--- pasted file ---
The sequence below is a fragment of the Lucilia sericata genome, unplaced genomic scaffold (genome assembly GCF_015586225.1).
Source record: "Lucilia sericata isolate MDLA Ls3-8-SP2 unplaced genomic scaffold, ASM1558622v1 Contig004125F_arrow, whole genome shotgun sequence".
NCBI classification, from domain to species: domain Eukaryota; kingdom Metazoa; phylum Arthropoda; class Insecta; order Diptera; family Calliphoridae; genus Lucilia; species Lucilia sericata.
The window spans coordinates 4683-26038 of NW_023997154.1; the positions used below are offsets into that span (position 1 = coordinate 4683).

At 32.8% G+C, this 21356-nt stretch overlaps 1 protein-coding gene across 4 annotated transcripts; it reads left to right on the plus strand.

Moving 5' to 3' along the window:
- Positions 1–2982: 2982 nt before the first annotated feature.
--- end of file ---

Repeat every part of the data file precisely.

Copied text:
The sequence below is a fragment of the Lucilia sericata genome, unplaced genomic scaffold (genome assembly GCF_015586225.1).
Source record: "Lucilia sericata isolate MDLA Ls3-8-SP2 unplaced genomic scaffold, ASM1558622v1 Contig004125F_arrow, whole genome shotgun sequence".
NCBI classification, from domain to species: domain Eukaryota; kingdom Metazoa; phylum Arthropoda; class Insecta; order Diptera; family Calliphoridae; genus Lucilia; species Lucilia sericata.
The window spans coordinates 4683-26038 of NW_023997154.1; the positions used below are offsets into that span (position 1 = coordinate 4683).

At 32.8% G+C, this 21356-nt stretch overlaps 1 protein-coding gene across 4 annotated transcripts; it reads left to right on the plus strand.

Moving 5' to 3' along the window:
- Positions 1–2982: 2982 nt before the first annotated feature.